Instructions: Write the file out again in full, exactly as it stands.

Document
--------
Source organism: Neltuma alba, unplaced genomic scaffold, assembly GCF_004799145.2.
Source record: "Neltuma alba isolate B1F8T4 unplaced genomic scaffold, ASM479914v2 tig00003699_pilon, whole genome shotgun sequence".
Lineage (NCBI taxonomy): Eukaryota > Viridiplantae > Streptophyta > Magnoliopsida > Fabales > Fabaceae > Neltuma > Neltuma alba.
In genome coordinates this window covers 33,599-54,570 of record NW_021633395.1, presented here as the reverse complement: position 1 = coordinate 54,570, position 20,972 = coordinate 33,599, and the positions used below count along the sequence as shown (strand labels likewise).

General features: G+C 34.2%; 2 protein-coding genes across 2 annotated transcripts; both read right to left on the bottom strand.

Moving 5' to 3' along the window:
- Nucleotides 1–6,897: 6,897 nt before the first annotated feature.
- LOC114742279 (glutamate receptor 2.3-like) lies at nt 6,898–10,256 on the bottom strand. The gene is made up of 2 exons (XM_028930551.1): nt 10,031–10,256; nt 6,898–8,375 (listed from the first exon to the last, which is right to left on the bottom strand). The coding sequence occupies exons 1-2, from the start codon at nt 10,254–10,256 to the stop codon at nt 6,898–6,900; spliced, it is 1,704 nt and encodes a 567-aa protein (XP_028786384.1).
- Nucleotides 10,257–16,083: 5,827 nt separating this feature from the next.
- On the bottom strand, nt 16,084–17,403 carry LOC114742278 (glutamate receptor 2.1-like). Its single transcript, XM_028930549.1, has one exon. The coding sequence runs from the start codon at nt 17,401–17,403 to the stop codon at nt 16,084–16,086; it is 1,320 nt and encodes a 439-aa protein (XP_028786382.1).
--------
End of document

Source organism: Neltuma alba, unplaced genomic scaffold, assembly GCF_004799145.2.
Source record: "Neltuma alba isolate B1F8T4 unplaced genomic scaffold, ASM479914v2 tig00003699_pilon, whole genome shotgun sequence".
Lineage (NCBI taxonomy): Eukaryota > Viridiplantae > Streptophyta > Magnoliopsida > Fabales > Fabaceae > Neltuma > Neltuma alba.
In genome coordinates this window covers 33,599-54,570 of record NW_021633395.1, presented here as the reverse complement: position 1 = coordinate 54,570, position 20,972 = coordinate 33,599, and the positions used below count along the sequence as shown (strand labels likewise).

General features: G+C 34.2%; 2 protein-coding genes across 2 annotated transcripts; both read right to left on the bottom strand.

Moving 5' to 3' along the window:
- Nucleotides 1–6,897: 6,897 nt before the first annotated feature.
- LOC114742279 (glutamate receptor 2.3-like) lies at nt 6,898–10,256 on the bottom strand. The gene is made up of 2 exons (XM_028930551.1): nt 10,031–10,256; nt 6,898–8,375 (listed from the first exon to the last, which is right to left on the bottom strand). The coding sequence occupies exons 1-2, from the start codon at nt 10,254–10,256 to the stop codon at nt 6,898–6,900; spliced, it is 1,704 nt and encodes a 567-aa protein (XP_028786384.1).
- Nucleotides 10,257–16,083: 5,827 nt separating this feature from the next.
- On the bottom strand, nt 16,084–17,403 carry LOC114742278 (glutamate receptor 2.1-like). Its single transcript, XM_028930549.1, has one exon. The coding sequence runs from the start codon at nt 17,401–17,403 to the stop codon at nt 16,084–16,086; it is 1,320 nt and encodes a 439-aa protein (XP_028786382.1).